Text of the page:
This rift between the authorities and the people undermines Belarus’s social contract that requests obedience in exchange for relative financial stability. It might lead to popular unrest during the electoral campaign and presidential election. Even if Lukashenko’s gets away with his “Don’t panic” gamble and the human cost is not too high because citizens have taken measures to protect themselves, by then the economy might stall anyway. No wonder that since the end April, Belarus has seen a wave of small, but very angry protests as well as detentions and arrests of a hundred bloggers, journalists, and activists.
At the same time, it is unlikely that the election campaign will lead to any kind of political mass mobilization. The united opposition parties have already canceled their primaries to elect a joint candidate due to the public-health risks during the collection of signatures. Two dozen figures have announced their candidacy, but there is not really one potentially strong enough to lead public opinion or attract crowds. However, the presence among them of Valery Tsepkalo—formerly a diplomat, assistant to Lukashenko, and head of Belarus Hi-Tech Park—and Victor Babariko—who resigned as a head of Belgazprombank to run—is evidence that fatigue with the system is found within it as well as among the public.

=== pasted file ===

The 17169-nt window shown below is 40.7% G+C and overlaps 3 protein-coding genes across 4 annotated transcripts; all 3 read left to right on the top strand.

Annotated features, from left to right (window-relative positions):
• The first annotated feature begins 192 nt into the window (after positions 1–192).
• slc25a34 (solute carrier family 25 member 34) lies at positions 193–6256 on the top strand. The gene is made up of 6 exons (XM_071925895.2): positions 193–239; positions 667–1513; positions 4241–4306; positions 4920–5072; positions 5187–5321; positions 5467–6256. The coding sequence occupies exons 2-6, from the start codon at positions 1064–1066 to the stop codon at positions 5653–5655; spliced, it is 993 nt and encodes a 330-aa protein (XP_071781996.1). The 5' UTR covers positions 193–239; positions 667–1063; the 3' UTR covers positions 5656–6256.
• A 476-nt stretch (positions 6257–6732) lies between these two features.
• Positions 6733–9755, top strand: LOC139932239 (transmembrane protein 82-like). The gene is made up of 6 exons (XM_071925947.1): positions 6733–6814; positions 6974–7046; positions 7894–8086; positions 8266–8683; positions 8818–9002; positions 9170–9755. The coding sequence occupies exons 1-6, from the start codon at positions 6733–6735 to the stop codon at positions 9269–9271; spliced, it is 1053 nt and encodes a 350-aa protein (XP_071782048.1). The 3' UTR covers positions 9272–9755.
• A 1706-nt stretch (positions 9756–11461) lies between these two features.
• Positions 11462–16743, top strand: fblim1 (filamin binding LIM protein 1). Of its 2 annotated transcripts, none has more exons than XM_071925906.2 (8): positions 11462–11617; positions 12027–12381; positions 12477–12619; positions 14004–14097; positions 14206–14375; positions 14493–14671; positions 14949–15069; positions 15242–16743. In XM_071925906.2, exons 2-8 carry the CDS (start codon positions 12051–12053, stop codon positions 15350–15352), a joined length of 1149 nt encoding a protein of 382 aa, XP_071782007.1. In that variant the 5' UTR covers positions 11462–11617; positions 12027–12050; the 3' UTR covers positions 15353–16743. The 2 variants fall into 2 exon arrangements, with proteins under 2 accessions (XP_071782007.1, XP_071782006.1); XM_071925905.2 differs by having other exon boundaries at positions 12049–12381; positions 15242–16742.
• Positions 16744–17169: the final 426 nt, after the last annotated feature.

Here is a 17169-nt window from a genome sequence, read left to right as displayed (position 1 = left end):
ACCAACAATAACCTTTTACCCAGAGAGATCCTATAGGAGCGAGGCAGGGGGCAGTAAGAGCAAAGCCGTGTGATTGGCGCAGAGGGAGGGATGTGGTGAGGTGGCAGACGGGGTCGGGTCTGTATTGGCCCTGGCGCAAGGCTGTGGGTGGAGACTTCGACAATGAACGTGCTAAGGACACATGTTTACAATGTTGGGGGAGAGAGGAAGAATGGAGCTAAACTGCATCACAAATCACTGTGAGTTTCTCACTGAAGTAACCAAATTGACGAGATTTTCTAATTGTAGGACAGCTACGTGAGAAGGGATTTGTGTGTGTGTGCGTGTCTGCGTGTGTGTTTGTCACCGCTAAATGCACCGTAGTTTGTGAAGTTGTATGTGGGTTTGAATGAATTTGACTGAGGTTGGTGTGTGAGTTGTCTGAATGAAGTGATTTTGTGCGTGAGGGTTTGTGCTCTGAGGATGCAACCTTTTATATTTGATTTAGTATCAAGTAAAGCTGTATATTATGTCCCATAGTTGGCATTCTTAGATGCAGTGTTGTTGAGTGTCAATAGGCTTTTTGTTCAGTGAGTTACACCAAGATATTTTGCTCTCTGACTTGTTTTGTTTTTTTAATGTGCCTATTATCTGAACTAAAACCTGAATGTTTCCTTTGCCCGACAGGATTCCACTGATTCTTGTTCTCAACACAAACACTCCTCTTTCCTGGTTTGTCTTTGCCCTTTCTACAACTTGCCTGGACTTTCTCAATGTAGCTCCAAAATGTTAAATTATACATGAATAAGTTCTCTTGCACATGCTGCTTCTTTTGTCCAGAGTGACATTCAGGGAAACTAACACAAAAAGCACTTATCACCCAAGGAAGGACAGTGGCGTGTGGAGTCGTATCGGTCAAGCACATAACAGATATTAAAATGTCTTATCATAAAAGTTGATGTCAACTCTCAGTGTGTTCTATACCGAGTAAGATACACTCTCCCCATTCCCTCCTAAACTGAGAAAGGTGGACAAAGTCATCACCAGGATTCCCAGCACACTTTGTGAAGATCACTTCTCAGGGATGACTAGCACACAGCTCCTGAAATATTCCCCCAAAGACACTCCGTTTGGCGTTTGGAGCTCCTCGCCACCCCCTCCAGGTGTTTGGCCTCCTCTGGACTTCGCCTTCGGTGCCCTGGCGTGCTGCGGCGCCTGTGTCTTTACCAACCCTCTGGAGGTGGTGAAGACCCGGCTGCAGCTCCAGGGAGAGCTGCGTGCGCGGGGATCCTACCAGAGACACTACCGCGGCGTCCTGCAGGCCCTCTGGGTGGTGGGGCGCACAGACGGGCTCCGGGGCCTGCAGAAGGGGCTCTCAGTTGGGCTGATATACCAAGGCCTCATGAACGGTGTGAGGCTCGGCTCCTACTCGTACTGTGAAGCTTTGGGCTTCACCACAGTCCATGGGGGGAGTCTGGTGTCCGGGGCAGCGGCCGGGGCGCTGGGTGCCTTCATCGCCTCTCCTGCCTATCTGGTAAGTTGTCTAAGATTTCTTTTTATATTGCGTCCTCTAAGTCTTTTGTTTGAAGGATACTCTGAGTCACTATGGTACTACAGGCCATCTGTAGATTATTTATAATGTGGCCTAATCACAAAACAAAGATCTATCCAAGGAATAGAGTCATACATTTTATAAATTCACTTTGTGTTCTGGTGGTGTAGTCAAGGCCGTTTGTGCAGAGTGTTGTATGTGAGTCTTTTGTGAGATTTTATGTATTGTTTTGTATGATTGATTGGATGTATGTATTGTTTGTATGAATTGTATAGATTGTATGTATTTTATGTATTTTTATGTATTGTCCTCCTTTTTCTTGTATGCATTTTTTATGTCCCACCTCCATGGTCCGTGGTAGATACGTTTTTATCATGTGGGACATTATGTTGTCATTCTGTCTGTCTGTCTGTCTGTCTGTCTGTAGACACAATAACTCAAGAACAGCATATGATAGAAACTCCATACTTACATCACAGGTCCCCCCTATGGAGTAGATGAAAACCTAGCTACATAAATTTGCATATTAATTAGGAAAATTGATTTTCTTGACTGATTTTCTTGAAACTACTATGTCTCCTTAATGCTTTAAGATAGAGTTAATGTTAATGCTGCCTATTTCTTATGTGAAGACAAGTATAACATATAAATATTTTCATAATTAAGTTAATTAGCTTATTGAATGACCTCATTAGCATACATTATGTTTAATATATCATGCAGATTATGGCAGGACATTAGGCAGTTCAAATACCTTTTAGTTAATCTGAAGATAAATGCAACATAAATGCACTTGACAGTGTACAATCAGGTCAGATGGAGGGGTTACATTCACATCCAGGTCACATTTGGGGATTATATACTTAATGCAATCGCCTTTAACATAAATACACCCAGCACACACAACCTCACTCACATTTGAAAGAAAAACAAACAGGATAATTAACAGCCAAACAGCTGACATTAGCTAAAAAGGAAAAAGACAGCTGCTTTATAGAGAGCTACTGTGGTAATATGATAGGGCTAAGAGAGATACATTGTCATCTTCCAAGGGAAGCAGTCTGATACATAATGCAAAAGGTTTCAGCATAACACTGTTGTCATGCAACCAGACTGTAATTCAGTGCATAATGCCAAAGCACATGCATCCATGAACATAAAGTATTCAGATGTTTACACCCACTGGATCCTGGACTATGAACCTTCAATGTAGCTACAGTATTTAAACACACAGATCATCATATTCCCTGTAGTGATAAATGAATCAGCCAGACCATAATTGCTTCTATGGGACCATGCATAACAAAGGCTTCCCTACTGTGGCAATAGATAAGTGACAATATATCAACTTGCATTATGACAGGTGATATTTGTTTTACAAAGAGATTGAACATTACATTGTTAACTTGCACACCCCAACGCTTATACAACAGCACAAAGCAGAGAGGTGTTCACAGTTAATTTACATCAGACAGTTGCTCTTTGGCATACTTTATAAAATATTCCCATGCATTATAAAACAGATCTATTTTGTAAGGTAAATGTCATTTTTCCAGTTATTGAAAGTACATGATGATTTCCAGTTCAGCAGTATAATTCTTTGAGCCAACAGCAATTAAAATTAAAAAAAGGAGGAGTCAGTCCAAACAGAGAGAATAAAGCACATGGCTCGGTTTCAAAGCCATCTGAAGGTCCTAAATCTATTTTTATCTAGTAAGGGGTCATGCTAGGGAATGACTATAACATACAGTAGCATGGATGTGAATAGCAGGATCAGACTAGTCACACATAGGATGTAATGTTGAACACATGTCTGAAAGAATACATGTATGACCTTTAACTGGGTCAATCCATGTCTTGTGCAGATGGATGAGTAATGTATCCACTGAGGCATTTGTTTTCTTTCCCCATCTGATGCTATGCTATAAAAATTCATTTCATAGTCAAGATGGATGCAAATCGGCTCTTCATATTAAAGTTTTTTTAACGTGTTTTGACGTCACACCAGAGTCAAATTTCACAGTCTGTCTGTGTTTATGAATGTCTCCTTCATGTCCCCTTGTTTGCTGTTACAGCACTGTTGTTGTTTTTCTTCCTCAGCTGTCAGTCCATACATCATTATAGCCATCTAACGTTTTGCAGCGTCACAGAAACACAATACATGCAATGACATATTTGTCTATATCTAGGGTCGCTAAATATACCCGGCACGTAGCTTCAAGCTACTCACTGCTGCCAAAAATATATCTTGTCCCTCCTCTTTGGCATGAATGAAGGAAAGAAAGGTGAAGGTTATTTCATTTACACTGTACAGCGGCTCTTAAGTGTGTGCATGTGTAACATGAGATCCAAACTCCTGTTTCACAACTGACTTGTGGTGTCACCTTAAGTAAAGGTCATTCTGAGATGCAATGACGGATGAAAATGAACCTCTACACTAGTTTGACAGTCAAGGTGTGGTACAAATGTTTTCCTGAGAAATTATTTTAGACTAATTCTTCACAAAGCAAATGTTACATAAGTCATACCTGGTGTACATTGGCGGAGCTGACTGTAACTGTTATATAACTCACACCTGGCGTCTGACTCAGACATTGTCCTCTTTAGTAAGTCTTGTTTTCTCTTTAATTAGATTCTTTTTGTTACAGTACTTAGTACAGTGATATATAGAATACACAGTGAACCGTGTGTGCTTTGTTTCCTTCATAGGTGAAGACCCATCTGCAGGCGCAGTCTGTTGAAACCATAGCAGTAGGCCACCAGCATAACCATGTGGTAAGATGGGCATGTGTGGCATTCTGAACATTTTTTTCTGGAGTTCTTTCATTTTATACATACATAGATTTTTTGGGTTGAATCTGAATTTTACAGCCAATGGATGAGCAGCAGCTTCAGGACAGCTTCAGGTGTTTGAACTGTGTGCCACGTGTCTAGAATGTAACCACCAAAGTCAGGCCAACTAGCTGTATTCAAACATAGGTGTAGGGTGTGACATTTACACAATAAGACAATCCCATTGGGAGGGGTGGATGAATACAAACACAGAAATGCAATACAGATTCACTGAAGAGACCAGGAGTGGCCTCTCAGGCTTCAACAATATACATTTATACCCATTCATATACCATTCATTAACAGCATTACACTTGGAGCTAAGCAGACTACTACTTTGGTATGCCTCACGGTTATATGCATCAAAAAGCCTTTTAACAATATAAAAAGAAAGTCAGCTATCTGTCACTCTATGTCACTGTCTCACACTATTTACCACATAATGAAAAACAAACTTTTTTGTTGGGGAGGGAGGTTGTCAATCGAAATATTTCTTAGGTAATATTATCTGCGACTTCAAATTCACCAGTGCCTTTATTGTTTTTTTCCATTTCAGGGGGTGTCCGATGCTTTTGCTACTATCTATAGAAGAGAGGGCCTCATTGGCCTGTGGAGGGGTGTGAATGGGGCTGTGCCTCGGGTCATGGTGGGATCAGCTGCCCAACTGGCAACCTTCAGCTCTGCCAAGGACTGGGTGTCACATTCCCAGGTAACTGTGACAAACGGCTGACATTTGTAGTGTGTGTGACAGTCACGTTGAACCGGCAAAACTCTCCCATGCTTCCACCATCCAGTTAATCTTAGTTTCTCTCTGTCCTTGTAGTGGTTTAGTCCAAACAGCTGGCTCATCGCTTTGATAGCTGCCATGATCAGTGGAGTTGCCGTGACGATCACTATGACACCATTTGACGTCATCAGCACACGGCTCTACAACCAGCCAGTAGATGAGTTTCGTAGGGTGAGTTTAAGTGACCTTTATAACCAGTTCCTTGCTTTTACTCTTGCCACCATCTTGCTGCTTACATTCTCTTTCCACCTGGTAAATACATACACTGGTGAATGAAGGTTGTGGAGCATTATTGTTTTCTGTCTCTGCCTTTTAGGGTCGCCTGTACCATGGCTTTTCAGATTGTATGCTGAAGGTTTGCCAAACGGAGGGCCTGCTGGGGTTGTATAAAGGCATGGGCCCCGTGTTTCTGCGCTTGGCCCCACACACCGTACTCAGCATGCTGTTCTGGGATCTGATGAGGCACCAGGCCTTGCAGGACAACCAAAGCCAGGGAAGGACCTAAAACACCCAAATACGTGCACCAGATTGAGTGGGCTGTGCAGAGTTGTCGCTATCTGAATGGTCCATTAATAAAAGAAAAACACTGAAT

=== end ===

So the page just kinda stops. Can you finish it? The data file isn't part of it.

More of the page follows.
With the coronavirus pandemic laying bare the vulnerabilities of Belarus’s political and economic system, criticism of the president is increasing, even though the people seeking change lack meaningful channels for dissent, apart from social media. A possible increase in public dissatisfaction, an economic slump, and the fatal mistakes of a non-restrictive response to the pandemic could be a real downpour on Lukashenko’s parade.
The views expressed in GMF publications and commentary are the views of the author alone.